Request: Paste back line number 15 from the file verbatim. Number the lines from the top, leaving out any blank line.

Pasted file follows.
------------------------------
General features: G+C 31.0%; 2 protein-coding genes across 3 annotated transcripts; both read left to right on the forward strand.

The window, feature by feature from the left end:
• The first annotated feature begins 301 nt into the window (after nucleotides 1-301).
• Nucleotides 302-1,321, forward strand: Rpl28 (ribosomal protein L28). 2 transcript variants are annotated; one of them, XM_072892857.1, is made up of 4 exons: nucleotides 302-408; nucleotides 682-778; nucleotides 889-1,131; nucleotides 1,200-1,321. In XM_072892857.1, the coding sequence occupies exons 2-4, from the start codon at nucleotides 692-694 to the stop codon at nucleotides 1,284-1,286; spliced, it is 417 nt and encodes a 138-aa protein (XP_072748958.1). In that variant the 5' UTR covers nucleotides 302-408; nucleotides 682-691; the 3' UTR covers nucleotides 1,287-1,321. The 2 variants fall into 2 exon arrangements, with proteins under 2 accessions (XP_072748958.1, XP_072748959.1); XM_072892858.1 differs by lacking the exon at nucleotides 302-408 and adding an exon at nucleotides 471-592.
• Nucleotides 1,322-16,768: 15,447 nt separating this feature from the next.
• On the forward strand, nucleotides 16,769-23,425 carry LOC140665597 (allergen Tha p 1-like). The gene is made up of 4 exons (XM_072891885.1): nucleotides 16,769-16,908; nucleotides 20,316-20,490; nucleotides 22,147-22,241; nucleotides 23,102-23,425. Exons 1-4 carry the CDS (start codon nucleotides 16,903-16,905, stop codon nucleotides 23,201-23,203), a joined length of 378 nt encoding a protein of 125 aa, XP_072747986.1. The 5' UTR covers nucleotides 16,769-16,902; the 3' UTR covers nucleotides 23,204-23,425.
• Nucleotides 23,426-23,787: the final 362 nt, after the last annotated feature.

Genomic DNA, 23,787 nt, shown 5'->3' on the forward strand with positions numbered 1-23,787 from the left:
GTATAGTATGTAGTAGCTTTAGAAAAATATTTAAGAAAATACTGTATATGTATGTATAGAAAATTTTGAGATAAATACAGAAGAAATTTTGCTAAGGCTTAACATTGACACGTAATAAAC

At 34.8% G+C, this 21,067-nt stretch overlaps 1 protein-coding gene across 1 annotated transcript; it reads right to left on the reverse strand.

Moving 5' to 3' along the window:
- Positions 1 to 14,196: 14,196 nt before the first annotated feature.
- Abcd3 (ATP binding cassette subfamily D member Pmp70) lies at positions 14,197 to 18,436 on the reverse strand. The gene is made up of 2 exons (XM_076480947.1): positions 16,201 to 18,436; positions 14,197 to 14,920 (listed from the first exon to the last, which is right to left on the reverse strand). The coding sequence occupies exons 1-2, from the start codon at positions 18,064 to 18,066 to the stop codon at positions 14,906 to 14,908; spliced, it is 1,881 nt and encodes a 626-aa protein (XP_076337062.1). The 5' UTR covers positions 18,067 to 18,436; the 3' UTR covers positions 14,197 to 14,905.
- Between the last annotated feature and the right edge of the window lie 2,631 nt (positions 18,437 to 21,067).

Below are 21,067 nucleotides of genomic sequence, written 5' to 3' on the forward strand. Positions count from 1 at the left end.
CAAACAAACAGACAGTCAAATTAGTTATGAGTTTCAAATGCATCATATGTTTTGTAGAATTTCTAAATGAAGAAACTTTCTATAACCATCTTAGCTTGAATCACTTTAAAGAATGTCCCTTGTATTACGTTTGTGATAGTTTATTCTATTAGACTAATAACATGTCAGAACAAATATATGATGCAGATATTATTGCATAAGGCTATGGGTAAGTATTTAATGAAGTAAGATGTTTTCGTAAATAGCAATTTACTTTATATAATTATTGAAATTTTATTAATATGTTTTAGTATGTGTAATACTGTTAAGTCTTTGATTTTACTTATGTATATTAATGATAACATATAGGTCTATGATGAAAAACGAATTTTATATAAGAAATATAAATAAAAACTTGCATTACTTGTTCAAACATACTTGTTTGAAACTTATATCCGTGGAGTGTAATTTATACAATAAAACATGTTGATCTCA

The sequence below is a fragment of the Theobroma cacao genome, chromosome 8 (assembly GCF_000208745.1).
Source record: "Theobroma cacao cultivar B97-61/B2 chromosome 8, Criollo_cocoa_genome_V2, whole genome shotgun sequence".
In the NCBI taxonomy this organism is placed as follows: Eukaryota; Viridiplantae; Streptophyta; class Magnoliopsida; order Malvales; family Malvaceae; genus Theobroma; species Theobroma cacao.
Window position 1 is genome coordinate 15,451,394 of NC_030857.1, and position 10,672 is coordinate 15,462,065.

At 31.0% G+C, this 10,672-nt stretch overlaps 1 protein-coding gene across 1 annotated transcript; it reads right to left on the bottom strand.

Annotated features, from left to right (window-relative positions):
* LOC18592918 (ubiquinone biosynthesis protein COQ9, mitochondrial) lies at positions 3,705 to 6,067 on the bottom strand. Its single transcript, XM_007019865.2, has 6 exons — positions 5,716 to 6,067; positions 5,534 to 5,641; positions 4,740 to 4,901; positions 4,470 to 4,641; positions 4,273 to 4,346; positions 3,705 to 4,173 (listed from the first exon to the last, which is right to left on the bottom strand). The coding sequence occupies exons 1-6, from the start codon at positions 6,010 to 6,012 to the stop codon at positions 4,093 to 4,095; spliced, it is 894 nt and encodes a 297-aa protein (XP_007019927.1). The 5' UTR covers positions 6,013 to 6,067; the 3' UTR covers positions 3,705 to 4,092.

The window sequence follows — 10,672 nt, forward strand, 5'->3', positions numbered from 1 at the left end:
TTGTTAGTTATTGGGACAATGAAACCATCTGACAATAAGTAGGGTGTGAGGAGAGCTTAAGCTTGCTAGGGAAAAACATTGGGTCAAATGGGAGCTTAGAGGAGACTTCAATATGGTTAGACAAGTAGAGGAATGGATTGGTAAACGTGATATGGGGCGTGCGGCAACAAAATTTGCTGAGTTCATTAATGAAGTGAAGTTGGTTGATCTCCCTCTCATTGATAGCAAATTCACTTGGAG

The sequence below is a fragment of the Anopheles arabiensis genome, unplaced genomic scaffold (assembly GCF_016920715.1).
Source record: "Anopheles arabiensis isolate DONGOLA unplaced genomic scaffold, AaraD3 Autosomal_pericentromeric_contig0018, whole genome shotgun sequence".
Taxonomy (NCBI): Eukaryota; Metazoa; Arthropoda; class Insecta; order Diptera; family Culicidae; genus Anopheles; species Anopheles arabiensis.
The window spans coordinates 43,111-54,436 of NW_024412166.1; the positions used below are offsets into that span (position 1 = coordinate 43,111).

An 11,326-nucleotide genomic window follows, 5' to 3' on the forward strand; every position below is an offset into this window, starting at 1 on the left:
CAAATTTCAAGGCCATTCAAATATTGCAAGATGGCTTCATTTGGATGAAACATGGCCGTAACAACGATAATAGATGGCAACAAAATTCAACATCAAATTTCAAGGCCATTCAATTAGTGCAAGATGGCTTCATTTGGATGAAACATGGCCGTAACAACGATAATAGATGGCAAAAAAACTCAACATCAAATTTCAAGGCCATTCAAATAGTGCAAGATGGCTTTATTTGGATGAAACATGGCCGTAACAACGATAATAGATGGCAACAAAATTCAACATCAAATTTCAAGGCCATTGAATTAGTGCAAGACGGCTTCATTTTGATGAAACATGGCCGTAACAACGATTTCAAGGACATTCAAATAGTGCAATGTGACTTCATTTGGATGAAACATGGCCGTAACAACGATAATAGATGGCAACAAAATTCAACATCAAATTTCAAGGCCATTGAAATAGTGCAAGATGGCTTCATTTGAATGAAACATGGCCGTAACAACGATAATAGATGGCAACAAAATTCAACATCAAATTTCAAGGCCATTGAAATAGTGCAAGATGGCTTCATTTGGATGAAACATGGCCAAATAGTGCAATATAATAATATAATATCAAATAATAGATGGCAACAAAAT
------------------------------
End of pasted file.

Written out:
Below are 21,067 nucleotides of genomic sequence, written 5' to 3' on the forward strand. Positions count from 1 at the left end.